The artlessness of the Snyder administration’s approach to imposing Emergency Managers


You don’t have to be a jerk about it

Last spring when I published exclusive audio of Benton Harbor Emergency Manager Joe Harris talking about crushing the unions, I was shocked at what he said and, more to the point, how he said it:

So, I’ve laid off twenty-five people. I’ve laid off nine police officers. I’ve laid off four fireman. I’ve haven’t’ done that yet but this Friday — after the townhall meeting. Oh, they know it’s comin’! They know it’s comin’! And I’ve laid off four EPW — I had nine major equipment or heavy equipment operators but only five pieces of heavy equipment. So, I laid off four EPW workers. I laid off Human Resources and payroll because we outsourced that.

So, I just wanted to wind up by just giving you some things that … and, by the way, you’ve already heard all of this but I can’t over-emphasize the fact that you need to read the charter, you need to read the collective bargaining agreements — the CBA. You’ve gotta know what you can do and what you can’t do. And I found so many holes in the fire — the police is tight — in the fire collective bargaining agreement, they don’t have a leg to stand on. The fact of the matter is we’ve got them where we want ’em!

“They don’t have a leg to stand on. The fact of the matter is we’ve got them where we want ’em.”

Nice. (You can listen to the full audio with a transcript HERE.)

Then there was Pontiac Emergency Manager and former Mackinac Center employee Louis Schimmel, nearly gloating about his “tyranny”:

MLive reporter Jonathon Oosting: Does the law hand power to tyrants?

Schimmel: I guess I’m the ‘tyrant’ in Pontiac then if that’s the way it is. For the last 20 some years, Pontiac being my hometown, I’ve met with mayors and and ocuncils over the years and I’ve told them the management they are displaying will catch up with them some day. And by mismanagement I mean they’ve negotaited union contracts that are just outrageous.

It’s this attitude of complete condenscension and near-derision that really has struck me. If you are going into an area that is struggling with offers and/or demands to help, it seems to me you’d be trying to build bridges, mend fences and create useful partnerships. It’s going to be difficult, to be sure. These are difficult situations and nobody is happy about where they are, how they got there or about taking the painful steps that are necessary to move forward. It requires leadership, diplomacy and tact.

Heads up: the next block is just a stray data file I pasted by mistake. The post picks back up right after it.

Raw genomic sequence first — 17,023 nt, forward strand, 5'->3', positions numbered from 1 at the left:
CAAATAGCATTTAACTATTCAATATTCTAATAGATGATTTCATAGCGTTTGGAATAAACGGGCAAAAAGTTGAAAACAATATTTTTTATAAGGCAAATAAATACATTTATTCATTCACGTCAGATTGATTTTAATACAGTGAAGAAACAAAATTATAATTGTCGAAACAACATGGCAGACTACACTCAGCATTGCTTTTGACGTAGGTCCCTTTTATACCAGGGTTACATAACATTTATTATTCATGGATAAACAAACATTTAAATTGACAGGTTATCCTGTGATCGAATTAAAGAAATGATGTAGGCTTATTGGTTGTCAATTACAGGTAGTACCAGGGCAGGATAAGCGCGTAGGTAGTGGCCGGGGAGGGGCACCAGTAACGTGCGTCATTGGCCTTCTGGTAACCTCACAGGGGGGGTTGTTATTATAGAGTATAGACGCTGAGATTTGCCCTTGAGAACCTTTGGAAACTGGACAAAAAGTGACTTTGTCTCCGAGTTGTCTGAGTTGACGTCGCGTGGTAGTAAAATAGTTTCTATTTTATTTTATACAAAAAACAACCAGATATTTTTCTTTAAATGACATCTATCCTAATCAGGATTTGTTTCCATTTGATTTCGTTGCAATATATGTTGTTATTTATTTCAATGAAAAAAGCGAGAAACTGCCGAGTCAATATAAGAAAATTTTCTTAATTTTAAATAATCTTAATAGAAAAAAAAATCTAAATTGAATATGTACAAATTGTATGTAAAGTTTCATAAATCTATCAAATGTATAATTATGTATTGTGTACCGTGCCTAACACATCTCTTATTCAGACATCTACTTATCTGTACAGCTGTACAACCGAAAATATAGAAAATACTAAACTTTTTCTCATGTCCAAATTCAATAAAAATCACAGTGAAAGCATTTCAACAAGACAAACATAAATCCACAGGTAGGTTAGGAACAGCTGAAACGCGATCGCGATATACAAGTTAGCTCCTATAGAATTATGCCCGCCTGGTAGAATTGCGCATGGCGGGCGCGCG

None of these are considered qualifications for Michigan’s Emergency Managers, that much is clear.

And now, today, in the middle of a contentious and highly flammable situation in Detroit when tensions are high and people are pissed, the day after Governor Rick Snyder handed them his final ultimatum in the form of an Consent Agreement that’s little better than an Emergency Manager, the Governor chose to say this:

“You have a community that has been struggling for decades, a community that clearly needs help in terms of resources and support, so isn’t the right answer that they partner with people who want to help?” Snyder asked during a conference of the Michigan Association of Broadcasters.

“If you have a problem, is the answer to say ‘Go away,’ or is it to hold up your hand and say ‘We need help’? That’s a cultural problem they have there,” Snyder said. “The inclination so far has been to say ‘go away.’ I don’t believe that’s a good answer, and there are good people there, so it’s a cultural challenge to get over that boundary.

In the middle of a situation that so many people believe or are beginning to believe is racially-motivated, to call it a “cultural problem” seems almost intentionally provocative. When asked if race is playing a role in some of the backlash against his proposal, the Governor dodged the question, saying instead that “Detroit got into this issue not because of race but because of population decline”. The question about whether or not the response to the state takeover had anything to do with race went unanswered, but his comment about it being a “cultural problem” suggests that he believes it is so.

I don’t want to believe that Governor Snyder and his administration are racists. I don’t want to believe that the Republicans that passed this legislation are racists. But when you look at how the law has played out and the artless, insensitive things that are said along the way, you can’t help to think that they are at the very least racially clueless. They seem to have no idea whatsoever what the impacts of their actions and words are going to be.

In Flint, things are playing out a bit more smoothly. That’s in large part because Mayor Dayne Walling and Flint Emergency Manager Michael Brown get along fairly well. They have a decent relationship from the past and that connection is helping things move forward in a way that’s somewhat less draconian and undemocratic than in other cities.

If the Governor Snyder, his administration, his Emergency Managers and the Republicans who created this situation want things to move forward in a positive, helpful way, they have certainly gotten off very much on the wrong foot. I don’t know if it’s even salvageable at this point but, if I were them, I figure out damn fast how to get some bedside manner that doesn’t patronize the people they are impacting and treat them all as incompetents and/or criminals.

If Governor Snyder truly expects Detroiters and their elected leaders to “partner with people who want to help”, he’d be well advised to start acting a hell of a lot more like a “partner”.

[Photo credit: Anne C. Savage. Used with permission.]